sistance to fuse the solder. In either case the heat is applied for such a short time that no damage would The second modification shown in Fig. 3 employs a tubular interliner 40 within the recess 12 with a tab 42 extending through a hole 44 in the bottom of such recess. A silvered area 45 surrounds such hole. The top of the tubular interliner 40 and the tab 42 are soldered at 43 and 46. Then the electrical component 14 is in sorted in the recess '12 within such interliner. The tubular interliner 40 extends above the plate 18 so that a depending flange 48 on the cover 58 extends over the sides of such interliner. 'The cover 50 is then welded or resistance soldered by placing electrodes in contact with such cover and tab 42-. A hermetic seal is obtained by soldering the terminals 16 to silver-ed areas 28 by solder 24 which seals the holes 18. This last operation can be done in an atmosphere of nitrogen thereby providing an inert atmosphere for a transistor mounting assembly. Vacuum sealing of the component is also possible in this operation.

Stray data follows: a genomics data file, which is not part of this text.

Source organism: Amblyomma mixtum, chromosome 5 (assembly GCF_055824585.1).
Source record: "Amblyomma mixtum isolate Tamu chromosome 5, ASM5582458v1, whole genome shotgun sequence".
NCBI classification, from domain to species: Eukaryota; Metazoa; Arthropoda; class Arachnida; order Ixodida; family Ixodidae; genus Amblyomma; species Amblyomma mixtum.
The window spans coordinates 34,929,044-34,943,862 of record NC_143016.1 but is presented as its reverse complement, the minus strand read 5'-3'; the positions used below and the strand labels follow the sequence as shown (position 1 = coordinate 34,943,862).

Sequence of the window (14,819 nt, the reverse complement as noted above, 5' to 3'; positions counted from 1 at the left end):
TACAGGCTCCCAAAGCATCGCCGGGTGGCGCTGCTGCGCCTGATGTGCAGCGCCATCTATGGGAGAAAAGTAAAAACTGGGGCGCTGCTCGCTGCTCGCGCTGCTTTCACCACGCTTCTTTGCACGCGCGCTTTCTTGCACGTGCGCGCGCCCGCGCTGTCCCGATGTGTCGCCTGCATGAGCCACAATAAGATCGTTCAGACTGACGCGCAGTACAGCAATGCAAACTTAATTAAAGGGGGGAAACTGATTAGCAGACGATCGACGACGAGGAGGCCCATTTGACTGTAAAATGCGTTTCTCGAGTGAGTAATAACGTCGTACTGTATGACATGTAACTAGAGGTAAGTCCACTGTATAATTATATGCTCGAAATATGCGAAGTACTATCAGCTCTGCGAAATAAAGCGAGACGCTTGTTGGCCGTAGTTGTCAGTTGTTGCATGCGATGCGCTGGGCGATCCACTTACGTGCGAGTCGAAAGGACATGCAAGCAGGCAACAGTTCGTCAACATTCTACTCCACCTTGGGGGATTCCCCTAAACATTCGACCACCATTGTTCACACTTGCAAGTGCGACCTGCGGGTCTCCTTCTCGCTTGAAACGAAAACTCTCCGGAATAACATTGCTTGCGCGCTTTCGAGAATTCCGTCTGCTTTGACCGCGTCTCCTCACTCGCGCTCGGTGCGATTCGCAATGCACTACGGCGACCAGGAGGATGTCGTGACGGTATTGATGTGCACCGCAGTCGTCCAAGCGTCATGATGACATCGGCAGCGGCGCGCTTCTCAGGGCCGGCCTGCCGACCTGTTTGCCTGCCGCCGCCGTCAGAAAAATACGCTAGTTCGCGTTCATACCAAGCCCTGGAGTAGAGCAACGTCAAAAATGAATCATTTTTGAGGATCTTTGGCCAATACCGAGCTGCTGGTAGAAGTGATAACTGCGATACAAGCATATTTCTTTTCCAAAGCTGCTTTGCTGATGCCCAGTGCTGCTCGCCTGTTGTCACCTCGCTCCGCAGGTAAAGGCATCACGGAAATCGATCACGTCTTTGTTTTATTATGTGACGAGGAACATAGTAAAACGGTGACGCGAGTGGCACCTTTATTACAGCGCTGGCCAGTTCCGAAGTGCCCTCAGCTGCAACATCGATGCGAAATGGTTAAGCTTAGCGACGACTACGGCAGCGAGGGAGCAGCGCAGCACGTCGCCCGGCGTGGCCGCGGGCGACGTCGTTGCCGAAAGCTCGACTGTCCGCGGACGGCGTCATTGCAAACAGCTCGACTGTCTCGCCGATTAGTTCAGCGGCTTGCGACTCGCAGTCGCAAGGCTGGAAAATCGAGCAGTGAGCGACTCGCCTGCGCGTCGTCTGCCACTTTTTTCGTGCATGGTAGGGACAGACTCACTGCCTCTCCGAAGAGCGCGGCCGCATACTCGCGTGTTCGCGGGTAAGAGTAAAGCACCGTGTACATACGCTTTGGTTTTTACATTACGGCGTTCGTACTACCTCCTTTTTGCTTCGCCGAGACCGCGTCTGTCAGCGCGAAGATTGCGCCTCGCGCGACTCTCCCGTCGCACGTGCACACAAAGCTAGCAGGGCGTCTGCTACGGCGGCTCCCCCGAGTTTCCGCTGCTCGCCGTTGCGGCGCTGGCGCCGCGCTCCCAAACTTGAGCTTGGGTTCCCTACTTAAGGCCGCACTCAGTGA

The third modification shown in Fig. 4 has a metal ring 52 within the recess 12' soldered to the metallized area 22 by a high temperature solder 54. Then, the electrical component 14 is placed inside the ring 62 with the terminals 16 extending downwardly through the holes 18. The top of the assembly is sealed with a low temperature solder 56 placed between the metal ring -2 and the metal casing of component 14. The bottom is also sealed by low temperature solder 24 between terminals 16 and mctallized areas 2.8- to close the holes 18. This modification can also be used for a heat sensitive component such as a transistor. it utilizes the outer surface of the component cover to eliminate a separate cover.